Mediating History/Distances with Modern Architecture Since 1900
Authorde la Vega de León, M
Source TitleProceedings of the Society of Architectural Historians, Australia and New Zealand 36, Distance Looks Back
PublisherSociety of Architectural Historians Australia and New Zealand (SAHANZ)
University of Melbourne Author/sde la Vega de Leon, Macarena
AffiliationArchitecture, Building and Planning
Document TypeConference Paper
Citationsde la Vega de León, M. (2020). Mediating History/Distances with Modern Architecture Since 1900. Proceedings of the Society of Architectural Historians, Australia and New Zealand 36, Distance Looks Back, pp.91-101. Society of Architectural Historians Australia and New Zealand (SAHANZ).
Access StatusAccess this item via the Open Access location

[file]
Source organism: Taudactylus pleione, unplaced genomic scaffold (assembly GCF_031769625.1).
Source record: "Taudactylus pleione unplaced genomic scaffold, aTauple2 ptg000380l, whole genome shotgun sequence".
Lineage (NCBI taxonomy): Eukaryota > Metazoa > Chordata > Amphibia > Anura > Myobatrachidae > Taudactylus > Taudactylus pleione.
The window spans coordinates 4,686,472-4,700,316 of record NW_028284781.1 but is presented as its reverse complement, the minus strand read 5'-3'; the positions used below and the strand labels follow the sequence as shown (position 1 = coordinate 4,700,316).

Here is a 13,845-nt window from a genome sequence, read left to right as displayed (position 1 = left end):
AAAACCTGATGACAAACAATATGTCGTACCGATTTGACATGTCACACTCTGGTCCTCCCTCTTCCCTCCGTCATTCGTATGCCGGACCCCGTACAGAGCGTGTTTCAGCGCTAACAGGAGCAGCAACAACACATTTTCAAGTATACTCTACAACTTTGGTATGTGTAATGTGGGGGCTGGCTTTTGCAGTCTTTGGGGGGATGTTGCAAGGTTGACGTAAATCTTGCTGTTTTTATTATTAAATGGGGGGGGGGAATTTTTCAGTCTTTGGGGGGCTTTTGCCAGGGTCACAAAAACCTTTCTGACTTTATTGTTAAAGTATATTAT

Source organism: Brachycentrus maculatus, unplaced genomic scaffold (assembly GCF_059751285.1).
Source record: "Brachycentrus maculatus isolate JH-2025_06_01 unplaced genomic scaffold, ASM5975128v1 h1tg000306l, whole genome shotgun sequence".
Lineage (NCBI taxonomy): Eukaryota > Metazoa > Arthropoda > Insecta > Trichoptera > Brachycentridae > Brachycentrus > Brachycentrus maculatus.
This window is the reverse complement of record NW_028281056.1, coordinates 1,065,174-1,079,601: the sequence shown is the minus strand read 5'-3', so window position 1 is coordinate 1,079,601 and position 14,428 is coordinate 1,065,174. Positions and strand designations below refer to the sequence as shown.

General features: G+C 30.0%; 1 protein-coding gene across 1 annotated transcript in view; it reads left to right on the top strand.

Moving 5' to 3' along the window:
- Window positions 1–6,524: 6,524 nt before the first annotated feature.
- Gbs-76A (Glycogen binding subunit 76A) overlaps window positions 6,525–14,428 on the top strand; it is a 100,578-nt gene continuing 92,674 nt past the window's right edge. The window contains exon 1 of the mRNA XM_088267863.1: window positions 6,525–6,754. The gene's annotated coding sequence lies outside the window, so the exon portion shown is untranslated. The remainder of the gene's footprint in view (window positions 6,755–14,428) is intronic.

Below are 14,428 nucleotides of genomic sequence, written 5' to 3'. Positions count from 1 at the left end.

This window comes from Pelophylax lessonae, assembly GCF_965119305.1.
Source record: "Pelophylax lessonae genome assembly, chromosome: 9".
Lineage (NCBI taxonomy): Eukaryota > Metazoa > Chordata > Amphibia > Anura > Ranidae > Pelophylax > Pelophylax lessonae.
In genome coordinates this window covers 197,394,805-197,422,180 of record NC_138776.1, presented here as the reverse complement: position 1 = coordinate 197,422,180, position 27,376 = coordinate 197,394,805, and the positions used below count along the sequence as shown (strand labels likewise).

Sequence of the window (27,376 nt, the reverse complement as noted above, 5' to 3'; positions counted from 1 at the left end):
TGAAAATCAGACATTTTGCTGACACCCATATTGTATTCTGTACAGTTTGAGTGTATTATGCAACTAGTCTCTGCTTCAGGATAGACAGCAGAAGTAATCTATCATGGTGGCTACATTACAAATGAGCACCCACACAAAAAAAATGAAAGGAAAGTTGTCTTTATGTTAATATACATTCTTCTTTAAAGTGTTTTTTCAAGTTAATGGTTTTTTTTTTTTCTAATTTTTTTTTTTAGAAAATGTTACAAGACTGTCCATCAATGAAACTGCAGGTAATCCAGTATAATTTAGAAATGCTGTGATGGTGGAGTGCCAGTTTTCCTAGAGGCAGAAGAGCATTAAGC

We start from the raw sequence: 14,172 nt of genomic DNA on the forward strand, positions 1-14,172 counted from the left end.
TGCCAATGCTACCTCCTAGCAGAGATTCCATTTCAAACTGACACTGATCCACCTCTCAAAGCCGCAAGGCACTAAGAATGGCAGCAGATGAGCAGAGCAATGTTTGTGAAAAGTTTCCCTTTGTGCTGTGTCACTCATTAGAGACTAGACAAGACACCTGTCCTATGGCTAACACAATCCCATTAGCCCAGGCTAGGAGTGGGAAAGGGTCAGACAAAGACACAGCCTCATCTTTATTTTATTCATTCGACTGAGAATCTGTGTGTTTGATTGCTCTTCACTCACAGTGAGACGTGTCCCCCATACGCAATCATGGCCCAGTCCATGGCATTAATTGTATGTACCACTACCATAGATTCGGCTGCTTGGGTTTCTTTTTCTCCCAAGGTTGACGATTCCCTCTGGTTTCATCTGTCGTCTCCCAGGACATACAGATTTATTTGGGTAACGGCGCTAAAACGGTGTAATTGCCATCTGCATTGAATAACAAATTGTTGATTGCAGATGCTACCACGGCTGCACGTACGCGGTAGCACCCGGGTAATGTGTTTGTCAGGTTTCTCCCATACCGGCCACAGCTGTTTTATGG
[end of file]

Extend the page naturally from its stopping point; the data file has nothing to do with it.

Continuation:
Historical distance, though commonly understood to refer to the passage of time, is being reconsidered in relation to a wide range of media, of mediatory purposes, in the writing of history, itself a mediatory practice. In his 2013 book On Historical Distance, Mark Phillips argues that the aim of intelligibility and understanding, among other forms of engagement, gives distance a new complexity that was missing from older formulations. Precisely, issues of method and literary style are raised by the writing of surveys of architectural history, commonly disregarded as lacking sound scholarship. Among the canonical architectural surveys written in the 1980s, there is one for which not only readability, but also first-hand experience is crucial. William Curtis travelled extensively through Europe, Asia, Australia and Africa between 1977 and 1981, experiencing architecture and meeting local architects, in preparation for the first edition of Modern Architecture Since 1900 (1982). Moreover, it was illustrated with at least 50 photographs taken by Curtis himself. He had a privileged, at times dangerous, unmediated experience of architecture at a time when global travelling was yet to become frictionless and photographs ubiquitous. This paper argues that Curtis’s book is exemplary of a reconsideration of certain mediatory means between the writing of history and its audience– deeply grounded in the disciplinary tradition—that reshapes our understanding of dimensions of distance. Rather than detracting from its truthfulness, history’s dialogical character supplies the essential questions that carry the narrative forward in an effort to establish meaningful relationships between past and present. For this reason, history is best seen as a mediatory practice.
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